Gardening

How to Regrow Kangkong Even Without a Garden Space

Photography: Shutterstock | Bea Faicol

Is sinigang always in your rotation of ulam you cook at home? If so, then you probably always buy a new bundle of kangkong (water spinach) to add the delicious leafy greens to your sinigang. You remove the leaves, throw out the stems, and then buy a new kangkong bundle again when you need it.

If you're looking to save grocery shopping money, you can easily regrow the kangkong bundle you just bought so you never have to buy a new bundle of kangkong ever again. The good news? It's fairly simple and easy, you don't really need a green thumb to achieve it.

READ: 10 Kinds of Kitchen Leftovers You Can Grow as Plants

What You Need To Grow Kangkong

Left vase is months-old kangkong, right bottle contains three-week old kangkong. Photo by Bea Faicol

To regrow the kangkong you just bought, all you need is a vase and water. After you have cut out the kangkong leaves, you can place the stems (at least seven inches from the bottom up) inside a vase or a bottle, and fill the container with water but don't submerge the entire stems. It's important to change the water every day or so, so as to avoid any mosquitos from breeding in the water.

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READ: How This 21-Year-Old Started A Hydroponics Farming Biz With a P1K Capital

Where To Grow Your Kangkong

The yellow stems are the new growths from hydroponics. Photo by Bea Faicol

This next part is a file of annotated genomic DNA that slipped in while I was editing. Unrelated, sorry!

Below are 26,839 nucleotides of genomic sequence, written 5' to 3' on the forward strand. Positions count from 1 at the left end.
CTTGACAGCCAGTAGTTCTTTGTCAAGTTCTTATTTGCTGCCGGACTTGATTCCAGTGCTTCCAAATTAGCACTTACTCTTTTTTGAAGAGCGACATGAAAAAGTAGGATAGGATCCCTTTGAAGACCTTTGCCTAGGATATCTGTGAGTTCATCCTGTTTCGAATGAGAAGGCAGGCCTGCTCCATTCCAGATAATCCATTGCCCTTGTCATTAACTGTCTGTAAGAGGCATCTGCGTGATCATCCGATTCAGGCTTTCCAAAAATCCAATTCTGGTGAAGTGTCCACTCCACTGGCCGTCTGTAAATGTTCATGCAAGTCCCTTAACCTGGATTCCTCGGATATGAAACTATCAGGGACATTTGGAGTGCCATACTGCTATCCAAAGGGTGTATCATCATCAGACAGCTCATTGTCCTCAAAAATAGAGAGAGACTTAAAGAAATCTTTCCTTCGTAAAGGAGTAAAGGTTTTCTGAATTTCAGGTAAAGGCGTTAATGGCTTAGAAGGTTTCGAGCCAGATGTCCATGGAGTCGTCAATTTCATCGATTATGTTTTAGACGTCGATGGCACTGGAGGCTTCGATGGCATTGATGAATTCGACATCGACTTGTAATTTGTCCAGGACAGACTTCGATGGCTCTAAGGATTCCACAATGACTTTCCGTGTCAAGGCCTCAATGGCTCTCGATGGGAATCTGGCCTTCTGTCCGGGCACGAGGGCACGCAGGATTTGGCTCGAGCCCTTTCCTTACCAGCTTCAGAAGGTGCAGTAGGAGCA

What's great about this is that you don't need a garden, people living in a condo can do this too, so as long as you store the bottle or vase in an area that receives sunlight. In a matter of a week, you can already see new stem growth (they're lighter, more yellowish in color), and even small kangkong leaves, too.

How Long To Grow Kangkong

Enjoy fresh kangkong all year round! Photo by Bea Faicol

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It can take weeks or two weeks or a month before the leaves are big enough to harvest, but if you don't mind using smaller kangkong leaves to add to your dishes, then you can harvest early! Nothing beats fresh kangkong, all year round.

READ: This Farmer's Prototype Garden Shows How You Can Grow Different Plants in a Small Lot

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This story originally appeared on Yummy.ph.

* Minor edits have been made by the Realliving.com.ph editors.

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